• حزيران 2019
      المصدر: Eurostat
      تم التحميل بواسطة: Knoema
      تم الوصول في: 06 حزيران, 2019
      تحديد مجموعة بيانات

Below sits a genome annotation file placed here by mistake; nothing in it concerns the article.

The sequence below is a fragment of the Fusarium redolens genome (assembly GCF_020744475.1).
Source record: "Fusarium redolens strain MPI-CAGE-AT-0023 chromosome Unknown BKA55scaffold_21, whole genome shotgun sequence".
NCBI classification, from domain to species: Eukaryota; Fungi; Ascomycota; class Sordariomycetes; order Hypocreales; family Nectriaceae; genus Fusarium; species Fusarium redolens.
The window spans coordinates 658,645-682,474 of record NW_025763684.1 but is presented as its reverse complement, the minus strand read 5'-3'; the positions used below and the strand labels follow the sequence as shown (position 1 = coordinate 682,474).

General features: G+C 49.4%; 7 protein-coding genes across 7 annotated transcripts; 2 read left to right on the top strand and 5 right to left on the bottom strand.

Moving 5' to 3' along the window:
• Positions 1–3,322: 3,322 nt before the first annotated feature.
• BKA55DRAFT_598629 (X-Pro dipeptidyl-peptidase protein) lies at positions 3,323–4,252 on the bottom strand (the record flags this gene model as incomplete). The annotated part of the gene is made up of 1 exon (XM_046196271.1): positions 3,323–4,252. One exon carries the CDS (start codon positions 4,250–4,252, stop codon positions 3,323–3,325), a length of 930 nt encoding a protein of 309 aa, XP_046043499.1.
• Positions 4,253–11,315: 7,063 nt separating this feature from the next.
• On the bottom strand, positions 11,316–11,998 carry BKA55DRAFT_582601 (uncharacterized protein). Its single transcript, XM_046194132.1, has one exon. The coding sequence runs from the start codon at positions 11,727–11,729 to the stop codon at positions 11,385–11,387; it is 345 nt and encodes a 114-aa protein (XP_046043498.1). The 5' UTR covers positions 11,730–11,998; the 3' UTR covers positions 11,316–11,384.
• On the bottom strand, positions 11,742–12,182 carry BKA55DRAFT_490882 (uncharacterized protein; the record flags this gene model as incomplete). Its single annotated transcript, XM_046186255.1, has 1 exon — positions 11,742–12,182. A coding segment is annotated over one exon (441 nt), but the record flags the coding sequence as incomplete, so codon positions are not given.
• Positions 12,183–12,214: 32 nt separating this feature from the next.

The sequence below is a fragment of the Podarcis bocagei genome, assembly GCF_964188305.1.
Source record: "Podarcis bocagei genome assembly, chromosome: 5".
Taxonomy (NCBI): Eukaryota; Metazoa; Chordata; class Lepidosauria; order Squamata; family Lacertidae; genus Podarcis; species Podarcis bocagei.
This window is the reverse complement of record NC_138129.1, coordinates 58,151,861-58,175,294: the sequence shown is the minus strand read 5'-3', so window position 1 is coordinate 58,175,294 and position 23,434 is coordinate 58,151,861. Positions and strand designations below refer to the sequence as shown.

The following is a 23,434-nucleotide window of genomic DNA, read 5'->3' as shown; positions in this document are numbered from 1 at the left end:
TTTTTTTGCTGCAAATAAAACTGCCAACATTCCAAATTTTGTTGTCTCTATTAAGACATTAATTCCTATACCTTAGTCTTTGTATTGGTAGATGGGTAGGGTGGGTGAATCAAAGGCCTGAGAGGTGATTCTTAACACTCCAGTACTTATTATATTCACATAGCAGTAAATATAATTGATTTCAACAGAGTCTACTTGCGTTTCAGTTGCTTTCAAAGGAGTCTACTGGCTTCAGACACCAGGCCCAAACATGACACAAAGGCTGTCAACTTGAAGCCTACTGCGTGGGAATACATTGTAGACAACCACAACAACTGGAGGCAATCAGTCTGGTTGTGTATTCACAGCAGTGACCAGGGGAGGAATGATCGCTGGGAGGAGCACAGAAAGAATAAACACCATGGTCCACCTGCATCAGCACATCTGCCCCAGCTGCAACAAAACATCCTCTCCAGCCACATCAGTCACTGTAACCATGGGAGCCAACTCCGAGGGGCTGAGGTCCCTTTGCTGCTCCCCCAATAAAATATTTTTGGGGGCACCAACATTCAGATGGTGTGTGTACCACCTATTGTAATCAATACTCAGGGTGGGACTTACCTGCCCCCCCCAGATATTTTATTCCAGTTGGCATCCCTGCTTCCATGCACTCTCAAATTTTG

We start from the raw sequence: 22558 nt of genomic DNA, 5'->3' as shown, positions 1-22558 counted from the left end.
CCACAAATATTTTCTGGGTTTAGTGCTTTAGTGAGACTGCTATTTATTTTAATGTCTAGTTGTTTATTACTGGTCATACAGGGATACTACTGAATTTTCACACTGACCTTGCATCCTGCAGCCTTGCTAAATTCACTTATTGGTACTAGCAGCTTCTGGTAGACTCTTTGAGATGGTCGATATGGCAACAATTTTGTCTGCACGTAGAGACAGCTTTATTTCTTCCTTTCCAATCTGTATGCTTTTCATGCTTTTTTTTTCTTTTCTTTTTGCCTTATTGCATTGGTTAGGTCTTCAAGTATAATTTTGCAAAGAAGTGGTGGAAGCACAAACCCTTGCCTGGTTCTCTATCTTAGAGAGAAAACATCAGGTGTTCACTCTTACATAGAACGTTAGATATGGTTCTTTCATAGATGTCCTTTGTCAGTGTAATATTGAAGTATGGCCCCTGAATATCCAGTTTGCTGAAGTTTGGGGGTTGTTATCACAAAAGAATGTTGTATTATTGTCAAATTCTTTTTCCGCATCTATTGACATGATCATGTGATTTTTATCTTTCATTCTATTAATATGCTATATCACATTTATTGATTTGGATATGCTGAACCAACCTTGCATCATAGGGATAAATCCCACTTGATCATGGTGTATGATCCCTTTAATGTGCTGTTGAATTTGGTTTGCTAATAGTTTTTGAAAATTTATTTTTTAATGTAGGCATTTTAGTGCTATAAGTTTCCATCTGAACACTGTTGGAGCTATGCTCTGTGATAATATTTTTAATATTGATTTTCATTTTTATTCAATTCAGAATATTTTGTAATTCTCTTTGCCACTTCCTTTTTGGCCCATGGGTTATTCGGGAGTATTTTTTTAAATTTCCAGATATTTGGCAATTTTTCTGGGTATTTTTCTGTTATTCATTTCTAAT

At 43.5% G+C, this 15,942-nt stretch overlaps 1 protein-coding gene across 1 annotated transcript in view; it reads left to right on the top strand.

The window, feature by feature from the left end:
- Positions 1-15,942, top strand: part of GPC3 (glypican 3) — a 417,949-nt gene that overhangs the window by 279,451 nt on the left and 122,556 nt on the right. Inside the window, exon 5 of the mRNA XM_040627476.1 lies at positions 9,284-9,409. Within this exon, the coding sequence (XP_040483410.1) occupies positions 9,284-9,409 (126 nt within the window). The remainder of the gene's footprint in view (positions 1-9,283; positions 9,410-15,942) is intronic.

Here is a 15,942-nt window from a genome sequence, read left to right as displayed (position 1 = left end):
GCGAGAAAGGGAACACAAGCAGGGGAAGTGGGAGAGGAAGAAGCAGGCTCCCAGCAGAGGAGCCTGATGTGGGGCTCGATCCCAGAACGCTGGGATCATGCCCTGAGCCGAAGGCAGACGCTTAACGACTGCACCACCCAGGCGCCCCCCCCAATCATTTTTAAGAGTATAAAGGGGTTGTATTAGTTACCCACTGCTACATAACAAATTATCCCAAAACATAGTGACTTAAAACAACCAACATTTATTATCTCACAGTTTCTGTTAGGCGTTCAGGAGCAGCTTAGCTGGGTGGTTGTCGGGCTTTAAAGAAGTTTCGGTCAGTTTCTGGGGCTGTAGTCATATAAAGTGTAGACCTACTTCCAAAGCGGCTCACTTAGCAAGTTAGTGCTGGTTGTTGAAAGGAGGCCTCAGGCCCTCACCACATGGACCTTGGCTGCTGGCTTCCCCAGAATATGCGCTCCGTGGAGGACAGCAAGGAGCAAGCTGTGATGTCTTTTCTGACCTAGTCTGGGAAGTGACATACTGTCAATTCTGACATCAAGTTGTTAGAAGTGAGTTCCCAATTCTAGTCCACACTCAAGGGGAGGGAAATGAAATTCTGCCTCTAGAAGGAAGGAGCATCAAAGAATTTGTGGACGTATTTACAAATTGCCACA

Structural business statistics (SBS) describes the structure, conduct and performance of economic activities, down to the most detailed activity level (several hundred economic sectors). SBS are transmitted annually by the EU Member States on the basis of a legal obligation from 1995 onwards.   SBS covers all activities of the business economy with the exception of agricultural activities and personal services and the data are provided by all EU Member States, Norway and Switzerland, some candidate and potential candidate countries. The data are collected by domain of activity (annex) : Annex I - Services, Annex II - Industry, Annex III - Trade and Annex IV- Constructions and by datasets. Each annex contains several datasets as indicated in the SBS Regulation. The majority of the data is collected by National Statistical Institutes (NSIs) by means of statistical surveys, business registers or from various administrative sources. Regulatory or controlling national offices for financial institutions or central banks often provide the information required for the financial sector (NACE Rev 2 Section K / NACE Rev 1.1 Section J). Member States apply various statistical methods, according to the data source, such as grossing up, model based estimation or different forms of imputation, to ensure the quality of SBSs produced. Main characteristics (variables) of the SBS data category: Business Demographic variables (e.g. Number of enterprises)"Output related" variables (e.g. Turnover, Value added)"Input related" variables: labour input (e.g. Employment, Hours worked); goods and services input (e.g. Total of purchases); capital input (e.g. Material investments) All SBS characteristics are published on Eurostat’s website by tables and an example of the existent tables is presented below: Annual enterprise statistics: Characteristics collected are published by country and detailed on NACE Rev 2 and NACE Rev 1.1 class level (4-digits). Some classes or groups in 'services' section have been aggregated.Annual enterprise statistics broken down by size classes: Characteristics are published by country and detailed down to NACE Rev 2 and NACE Rev 1.1 group level (3-digits) and employment size class. For trade (NACE Rev 2 and NACE Rev 1.1 Section G) a supplementary breakdown by turnover size class is available.Annual regional statistics: Four characteristics are published by NUTS-2 country region and detailed on NACE Rev 2 and NACE Rev 1.1 division level (2-digits) (but to group level (3-digits) for the trade section). More information on the contents of different tables: the detail level and breakdowns required starting with the reference year 2008 is defined in Commission Regulation N° 251/2009. For previous reference years it is included in Commission Regulations (EC) N° 2701/98 and amended by Commission Regulation N°1614/2002 and Commission Regulation N°1669/2003. Several important derived indicators are generated in the form of ratios of certain monetary characteristics or per head values. A list with the available derived indicators is available below in the Annex.